Thanks AJ! Thanks for sharing with your mom. I bet she could teach me a thing or two as well. 🙂

  2. Dave says:

    Hallo there Holly,

    I totally agree with you, home buying and selling is not an easy thing. It is actually the hardest thing I’ve done personally,

    The plants look just awesome and well matched for the windows. You really did a good job. I would also like to point out that it was very sweet of you to decided to do some cool plants for the new owners and some wine. It is not a normal thing and that was my “aawww” moment. 

    I really wish there could be more people like you in this world. We would create our own piece of heaven on earth.

    Thanks for sharing your tips and advice on the plants. It was a really awesome read! 🙂

    1. admin says:

      Thanks Dave! 🙂

  3. Henderson says:

    Your window box is really eye catchy. Like you, we just moved and everyone around here seems to have a thing for flowers so I thought I should try something out. The idea of a window box is really cool and I’m going to gun for that. I’ll probably get some colourful flowers. I’ll be sure to remember your tips. Keep them high, water them and know the amount of sun they get. Thank you so much.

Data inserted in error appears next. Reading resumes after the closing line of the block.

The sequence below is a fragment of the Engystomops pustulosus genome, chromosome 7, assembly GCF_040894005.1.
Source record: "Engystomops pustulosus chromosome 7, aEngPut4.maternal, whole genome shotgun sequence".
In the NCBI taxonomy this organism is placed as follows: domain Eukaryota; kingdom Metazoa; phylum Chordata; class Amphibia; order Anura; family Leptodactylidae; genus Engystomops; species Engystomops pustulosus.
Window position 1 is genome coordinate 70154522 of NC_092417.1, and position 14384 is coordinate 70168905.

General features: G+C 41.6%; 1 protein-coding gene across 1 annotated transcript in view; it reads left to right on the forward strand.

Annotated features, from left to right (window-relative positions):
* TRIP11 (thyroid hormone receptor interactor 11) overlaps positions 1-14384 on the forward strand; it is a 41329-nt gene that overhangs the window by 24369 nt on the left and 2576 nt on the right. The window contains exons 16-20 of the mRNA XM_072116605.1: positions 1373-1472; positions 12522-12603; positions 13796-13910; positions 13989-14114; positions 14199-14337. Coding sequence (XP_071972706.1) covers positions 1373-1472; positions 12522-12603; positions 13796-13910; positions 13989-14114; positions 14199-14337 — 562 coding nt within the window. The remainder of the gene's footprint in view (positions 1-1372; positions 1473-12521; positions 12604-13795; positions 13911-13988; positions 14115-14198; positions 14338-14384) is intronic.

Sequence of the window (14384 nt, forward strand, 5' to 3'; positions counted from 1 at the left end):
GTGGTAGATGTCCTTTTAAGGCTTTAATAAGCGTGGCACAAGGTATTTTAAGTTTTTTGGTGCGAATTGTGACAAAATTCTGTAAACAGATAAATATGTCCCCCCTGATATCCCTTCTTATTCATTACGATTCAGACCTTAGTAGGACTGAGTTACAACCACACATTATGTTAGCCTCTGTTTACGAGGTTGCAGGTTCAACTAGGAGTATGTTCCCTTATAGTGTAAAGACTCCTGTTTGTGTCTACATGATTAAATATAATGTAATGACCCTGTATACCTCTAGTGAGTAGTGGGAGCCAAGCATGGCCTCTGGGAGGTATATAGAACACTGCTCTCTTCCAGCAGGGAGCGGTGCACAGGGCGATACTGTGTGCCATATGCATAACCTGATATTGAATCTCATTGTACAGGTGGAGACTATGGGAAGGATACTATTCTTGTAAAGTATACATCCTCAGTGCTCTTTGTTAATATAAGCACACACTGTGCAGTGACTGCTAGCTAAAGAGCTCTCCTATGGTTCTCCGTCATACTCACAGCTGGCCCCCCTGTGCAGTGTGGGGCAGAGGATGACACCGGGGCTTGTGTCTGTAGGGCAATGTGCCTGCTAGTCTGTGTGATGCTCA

1. admin says:

      Glad you enjoyed the article!

  4. Ally says:

    Hi Holly, I love your window box with the alyssum!  I think it’s so effective to use two colours of the same plant and I love that you just made a simple alternating arrangement.  I love my window boxes and I was glad to see you reference Impatiens.  This year, because I know I simply do not have so much free time at the moment, I went for Impatiens or Bizzy Lizzy as we call them.  They are hardy, resistant to fluctuating sun and rain, and give a lovely burst of colour.  I never heard of Thriller, Spiller, Filler before but that is what I have been doing naturally with my wall baskets and hanging baskets for years to get a full shape, maximum space coverage and with lots of different colours and textures.  I tend to pick a colour for each of my six wall baskets then plant something tall in the middle, a couple of trailing plants such as petunias or fuchsia and some kind of spreading flower in-between.  Did you make those wooden boxes yourself or did you buy them?  They really compliment the style of your house and add loads of old world charm.  Well done!

    1. admin says:

      Thanks, Ally! We did make them ourselves! We have since moved to a new house, and I miss them. 😢 This house has white plastic ones. We may make cedar ones again sometime!